Online survey development company, SurveyMonkey describes the customer journey as “the complete set of experiences customers go through when interacting with a company and brand”. Instead of looking at just a part of a transaction or experience, the customer journey documents the full experience of being a customer. But what are the customer journey best practices?
As 4P square’s managing director, Raf Van Puyvelde, points out in his article How to increase customer value?: “There are several strategies and tactics to increase the customer value. These differ according to the life cycle phase.”
Here, we focus on actions you can take in the different phases – not from a theoretical perspective but by providing practical examples.
Hopefully these customer journey best practices will inspire you to develop your own creative and effective marketing campaigns.
The 6 different phases of the customer journey are:
- Acquisition phase
- Welcome phase
- Loyalty phase
- Consider to leave phase
- Leave phase
- Win back phas
1. Acquisition phase
Example #1: Content marketing (e.g. timemanagement.nl, Husky)
It’s very rare that a buying decision is based solely on the price. In most cases, pricing is discussed in the final stage of the customer journey. Before that stage, there’s a phase of attention and consideration.
You’ll have to come up with an intelligent content marketing plan that answers basic questions like: who are you? why should I buy your product? how does it match up with my expectations? what’s the overall customer satisfaction?
Keep in mind that successful content triggers specific emotions and/or creates expectations that will propel people to buy your product or service.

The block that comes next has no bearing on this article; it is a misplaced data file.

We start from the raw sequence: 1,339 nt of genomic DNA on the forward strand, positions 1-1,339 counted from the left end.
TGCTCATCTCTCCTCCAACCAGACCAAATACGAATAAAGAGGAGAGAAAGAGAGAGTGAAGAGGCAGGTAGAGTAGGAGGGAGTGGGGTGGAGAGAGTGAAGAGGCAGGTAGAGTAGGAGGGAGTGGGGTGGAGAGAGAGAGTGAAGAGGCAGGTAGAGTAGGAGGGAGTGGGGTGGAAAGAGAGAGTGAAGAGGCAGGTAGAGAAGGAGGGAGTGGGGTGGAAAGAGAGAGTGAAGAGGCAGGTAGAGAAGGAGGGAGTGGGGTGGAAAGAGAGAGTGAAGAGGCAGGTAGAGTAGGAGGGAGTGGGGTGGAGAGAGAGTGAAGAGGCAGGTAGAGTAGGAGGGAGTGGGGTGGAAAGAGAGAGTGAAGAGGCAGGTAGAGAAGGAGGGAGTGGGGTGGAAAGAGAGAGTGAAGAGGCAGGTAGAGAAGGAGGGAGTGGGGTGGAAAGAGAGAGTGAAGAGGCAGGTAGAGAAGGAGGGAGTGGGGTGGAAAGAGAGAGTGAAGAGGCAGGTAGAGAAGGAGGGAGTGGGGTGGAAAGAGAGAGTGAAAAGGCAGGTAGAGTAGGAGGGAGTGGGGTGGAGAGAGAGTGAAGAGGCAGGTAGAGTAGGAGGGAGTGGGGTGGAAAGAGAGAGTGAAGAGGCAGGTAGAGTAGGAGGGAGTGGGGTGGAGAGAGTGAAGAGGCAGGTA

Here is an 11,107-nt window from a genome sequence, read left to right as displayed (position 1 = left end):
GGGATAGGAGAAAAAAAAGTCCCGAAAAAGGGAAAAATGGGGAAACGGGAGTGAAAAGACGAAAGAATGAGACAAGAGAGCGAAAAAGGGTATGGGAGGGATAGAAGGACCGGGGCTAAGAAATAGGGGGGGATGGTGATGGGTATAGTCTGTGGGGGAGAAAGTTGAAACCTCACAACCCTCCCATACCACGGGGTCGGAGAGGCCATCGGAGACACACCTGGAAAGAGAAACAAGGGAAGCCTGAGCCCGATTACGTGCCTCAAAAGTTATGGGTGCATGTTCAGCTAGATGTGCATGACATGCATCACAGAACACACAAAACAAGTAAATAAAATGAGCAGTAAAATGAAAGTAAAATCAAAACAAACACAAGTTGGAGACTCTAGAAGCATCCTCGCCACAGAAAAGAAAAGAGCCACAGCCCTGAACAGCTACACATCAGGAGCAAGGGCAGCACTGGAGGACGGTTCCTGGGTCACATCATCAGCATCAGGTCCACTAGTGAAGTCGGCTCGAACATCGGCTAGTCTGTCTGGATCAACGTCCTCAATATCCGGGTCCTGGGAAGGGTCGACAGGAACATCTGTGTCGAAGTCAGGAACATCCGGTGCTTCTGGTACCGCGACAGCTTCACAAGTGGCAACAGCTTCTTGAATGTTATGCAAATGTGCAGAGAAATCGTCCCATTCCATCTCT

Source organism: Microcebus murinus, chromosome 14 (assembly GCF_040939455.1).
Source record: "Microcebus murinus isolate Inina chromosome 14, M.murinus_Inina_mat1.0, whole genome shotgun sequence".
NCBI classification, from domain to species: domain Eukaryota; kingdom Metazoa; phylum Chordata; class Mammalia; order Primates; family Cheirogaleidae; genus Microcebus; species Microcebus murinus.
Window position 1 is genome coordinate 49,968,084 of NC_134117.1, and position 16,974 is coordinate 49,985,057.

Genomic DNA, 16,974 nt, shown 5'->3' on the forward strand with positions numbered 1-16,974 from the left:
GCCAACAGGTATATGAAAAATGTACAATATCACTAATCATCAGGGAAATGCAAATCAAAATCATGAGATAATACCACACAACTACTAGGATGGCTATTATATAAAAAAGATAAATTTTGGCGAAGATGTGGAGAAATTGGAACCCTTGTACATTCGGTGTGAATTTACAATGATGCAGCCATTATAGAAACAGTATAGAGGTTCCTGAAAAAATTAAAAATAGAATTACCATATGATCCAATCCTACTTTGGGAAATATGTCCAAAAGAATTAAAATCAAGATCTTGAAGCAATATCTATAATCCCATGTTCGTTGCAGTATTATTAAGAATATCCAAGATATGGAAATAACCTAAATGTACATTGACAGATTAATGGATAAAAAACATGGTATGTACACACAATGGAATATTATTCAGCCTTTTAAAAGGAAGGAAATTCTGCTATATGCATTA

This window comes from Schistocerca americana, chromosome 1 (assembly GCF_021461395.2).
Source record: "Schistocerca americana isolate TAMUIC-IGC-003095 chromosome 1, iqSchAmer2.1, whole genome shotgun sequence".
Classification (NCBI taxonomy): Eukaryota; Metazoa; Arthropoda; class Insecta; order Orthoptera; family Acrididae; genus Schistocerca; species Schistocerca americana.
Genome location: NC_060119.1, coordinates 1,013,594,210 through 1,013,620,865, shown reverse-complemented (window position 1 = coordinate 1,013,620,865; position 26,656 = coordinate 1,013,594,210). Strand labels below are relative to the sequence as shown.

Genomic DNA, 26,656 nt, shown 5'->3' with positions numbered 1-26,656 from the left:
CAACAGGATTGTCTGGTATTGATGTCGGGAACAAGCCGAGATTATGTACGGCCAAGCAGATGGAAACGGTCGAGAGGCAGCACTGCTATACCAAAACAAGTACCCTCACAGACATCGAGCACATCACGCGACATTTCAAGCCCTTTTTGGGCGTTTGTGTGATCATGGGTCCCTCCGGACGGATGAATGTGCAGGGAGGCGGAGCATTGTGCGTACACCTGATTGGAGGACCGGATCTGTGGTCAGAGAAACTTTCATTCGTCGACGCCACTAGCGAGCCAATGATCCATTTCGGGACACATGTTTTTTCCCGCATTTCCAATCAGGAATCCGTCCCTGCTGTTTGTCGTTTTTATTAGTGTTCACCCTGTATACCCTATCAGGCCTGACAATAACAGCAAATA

Example #2: Brand ambassador program
Creating a meaningful brand ambassador program undoubtedly contributes to a smooth acquisition flow. The power of word of mouth turns your customers into your very own brand ambassadors. The challenge, however, is how to make this work in an online environment.
Sign for my future is a very simple but excellent example of online content with an integrated brand ambassador program:
- It’s an online petition platform and has related social media channels, such as Facebook and Instagram.
- Citizens and major companies have signed up.
- They offer a profile frame on Facebook, as well as multiple sharing options.
In a short period of time, this organisation managed to unite over 267,000 people demanding action on climate change.
Example #3 Referrals (e.g. Trello, Hello Fresh)
As a HelloFresh customer, you get your own unlimited HelloShare code that you can share with your friends, giving them a £20 discount on their first HelloFresh box. To make the deal even more attractive, they add £20 credit to your account as a thank you for spreading the word.
HelloFresh also rewards customers with an option to send freebies. These codes cover the entire cost of any first box in a HelloFresh subscription.
2. Welcome phase
Let’s have a look at some meaningful statistics about welcome emails, according to Invespcro:
- The average open rate for a welcome email is 50%, making them 86% more effective than newsletters.
- 74% of people expect to receive a welcome email immediately after subscribing to your list.
- People who receive a welcome email show 33% more engagement with the brand.
- Welcome emails on average generate up to 320% more revenue on a per email basis than other promotional emails.
Example #4: Trello
Trello has built their on-boarding guide directly into the product, with cards that both show and tell the user how things work.
Example #5: Tomorrowland
This world-famous, Belgian festival has become the reference for all other major events. The fun starts as soon as customers buy their tickets.
A few weeks before the festival, attendees receive a welcome box at their home address. The box contains small surprises, guides and of course their bracelet, granting them access to the festival site.
3. Loyalty phase
The customer experience involves much more than just the moments leading up to a purchase. In fact, most loyalty-building interactions happen post-purchase.